With regulatory changes relating to shipping emissions placing pressure on an already fatigued market, the industry is searching for answers to a complex question: How do companies remain competitive while meeting obligations to reduce carbon output along the maritime supply chain?

Shipowners are looking for any competitive advantage they can find and are constantly working to raise the bar above the business-as-usual mindset. It appears that regulatory compliance is no longer enough on its own; shipowners need to demonstrate their carbon credentials to secure a long-term charter in the current market.

To this end, maritime risk management specialists RightShip have been supporting many players in the maritime supply chain that are looking to lead the industry in decarbonisation through their Greenhouse Gas (GHG) Emissions Rating.

RightShip’s GHG Rating has been around since 2011, bringing transparency and a consistent framework to the measurement of the carbon emissions of vessels. Under this system, vessels are rated against peer ships (i.e., ships that are the same type and the same size) on an A to G scale, where A represents the most efficient ships.

The GHG Rating is also attractive to many from a purely commercial perspective. Any vessel that is more efficient burns less fuel—making it cheaper to run.

As of mid-2019, 121 organisations have access to RightShip’s GHG Rating—including 62 charterers who use it to select the most efficient ship for a voyage. This equates to approximately one in five charters, or 20% of all vessel movements around the world.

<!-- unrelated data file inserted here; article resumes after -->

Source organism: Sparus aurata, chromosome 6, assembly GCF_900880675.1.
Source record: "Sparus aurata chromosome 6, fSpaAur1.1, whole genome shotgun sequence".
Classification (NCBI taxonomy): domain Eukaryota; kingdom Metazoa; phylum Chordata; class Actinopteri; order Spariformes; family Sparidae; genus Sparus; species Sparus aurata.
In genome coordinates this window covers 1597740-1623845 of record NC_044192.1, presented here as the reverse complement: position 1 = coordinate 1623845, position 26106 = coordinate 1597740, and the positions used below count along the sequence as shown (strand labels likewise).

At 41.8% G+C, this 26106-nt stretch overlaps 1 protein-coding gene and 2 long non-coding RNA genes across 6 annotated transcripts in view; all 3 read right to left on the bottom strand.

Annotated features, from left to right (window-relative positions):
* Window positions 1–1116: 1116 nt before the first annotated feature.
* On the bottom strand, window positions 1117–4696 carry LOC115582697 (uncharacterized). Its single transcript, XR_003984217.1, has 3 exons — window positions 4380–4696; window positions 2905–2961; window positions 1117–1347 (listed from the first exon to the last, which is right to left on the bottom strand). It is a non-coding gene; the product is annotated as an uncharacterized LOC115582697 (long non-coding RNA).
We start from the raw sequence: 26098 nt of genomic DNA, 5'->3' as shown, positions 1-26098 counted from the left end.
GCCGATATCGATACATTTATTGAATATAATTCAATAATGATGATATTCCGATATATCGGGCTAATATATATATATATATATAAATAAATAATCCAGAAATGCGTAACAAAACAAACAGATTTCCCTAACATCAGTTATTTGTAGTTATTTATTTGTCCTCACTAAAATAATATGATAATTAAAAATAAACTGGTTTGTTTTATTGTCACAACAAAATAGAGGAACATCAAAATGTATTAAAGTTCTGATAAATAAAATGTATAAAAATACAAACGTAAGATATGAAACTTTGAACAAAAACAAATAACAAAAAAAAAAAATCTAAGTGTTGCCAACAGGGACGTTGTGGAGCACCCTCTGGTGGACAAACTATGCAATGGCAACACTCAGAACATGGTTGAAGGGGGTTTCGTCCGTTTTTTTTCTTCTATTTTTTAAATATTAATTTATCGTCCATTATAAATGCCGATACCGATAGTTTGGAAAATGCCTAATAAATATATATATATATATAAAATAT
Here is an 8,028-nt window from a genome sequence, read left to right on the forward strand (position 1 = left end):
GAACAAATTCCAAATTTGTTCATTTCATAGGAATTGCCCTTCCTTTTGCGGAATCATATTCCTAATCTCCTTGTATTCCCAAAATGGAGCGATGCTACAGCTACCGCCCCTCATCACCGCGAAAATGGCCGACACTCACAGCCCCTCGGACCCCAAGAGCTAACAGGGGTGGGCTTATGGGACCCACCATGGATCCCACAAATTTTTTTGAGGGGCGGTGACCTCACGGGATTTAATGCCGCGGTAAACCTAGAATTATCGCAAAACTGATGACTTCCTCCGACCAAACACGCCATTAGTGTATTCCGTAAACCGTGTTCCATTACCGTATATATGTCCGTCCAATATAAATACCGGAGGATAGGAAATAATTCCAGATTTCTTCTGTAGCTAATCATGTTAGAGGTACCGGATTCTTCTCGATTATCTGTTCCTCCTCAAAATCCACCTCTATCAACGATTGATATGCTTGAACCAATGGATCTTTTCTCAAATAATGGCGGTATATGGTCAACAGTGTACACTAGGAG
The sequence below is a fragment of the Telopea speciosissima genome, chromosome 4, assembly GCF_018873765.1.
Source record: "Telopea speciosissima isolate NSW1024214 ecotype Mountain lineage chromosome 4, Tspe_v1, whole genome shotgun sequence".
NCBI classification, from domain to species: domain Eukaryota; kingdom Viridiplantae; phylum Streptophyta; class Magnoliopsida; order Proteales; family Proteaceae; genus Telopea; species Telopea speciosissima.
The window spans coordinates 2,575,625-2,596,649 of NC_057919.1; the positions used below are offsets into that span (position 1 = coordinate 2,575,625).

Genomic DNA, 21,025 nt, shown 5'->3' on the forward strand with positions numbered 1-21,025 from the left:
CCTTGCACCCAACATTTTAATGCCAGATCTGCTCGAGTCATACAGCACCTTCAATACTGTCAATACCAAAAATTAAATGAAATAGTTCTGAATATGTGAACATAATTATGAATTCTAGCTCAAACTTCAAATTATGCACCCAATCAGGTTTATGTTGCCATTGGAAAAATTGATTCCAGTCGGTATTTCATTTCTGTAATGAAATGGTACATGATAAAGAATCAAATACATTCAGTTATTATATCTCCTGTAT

Kris Fumberger Photo: RightShip

It is becoming increasingly evident that blue-chip companies want to take this carbon reduction one step further by measuring and managing scope 3 emissions along the entirety of their supply chain—thereby reducing CO2 from production to delivery and consumption.

Scope 3 emissions come from sources which are not owned or directly controlled by, but are related to, a company’s operations. These are more difficult to quantify and manage than emissions classified under scope one and two. In many cases, scope three emissions represent the largest source of a company’s emissions output—responsible for up to 90% of the total carbon impact.

RightShip’s verified carbon accounting tool takes specific information like the vessel name and IMO number, fuel type, cargo and voyage details and combines this information with the data that powers the GHG Rating.

The result? A robust calculation of the theoretical fuel consumption and equivalent carbon emissions associated with a particular voyage. With this measurement of scope three output, companies can set targets for emissions reduction and offset their supply chain emissions.

Over the last few years, Incitec Pivot Limited (IPL), a global diversified chemicals manufacturer, has demonstrated leadership in maritime decarbonisations by working toward ensuring carbon-neutral shipping activity for their operations.

Using the Carbon Accounting tool, IPL successfully offset approximately 73,000 tonnes of CO 2 for each of the financial years 2016–17 and 2017–18.

More recently, global mining company Anglo American used the scope three calculation to offset the carbon emitted for an entire ocean freight voyage from South Africa to Europe.

Anglo American has used the GHG Rating for many years to select charter party vessels. But for this particular journey, a ship operator bid for the iron ore cargo and offered to offset the emissions for the entire journey as part of the agreement.

The transit equated to 5,880 tonnes of CO2 emissions—including the ballast leg and the laden voyage, which were offset by carbon credits purchased to support the South Pole’s Gunung Salak Geothermal Energy project in Indonesia.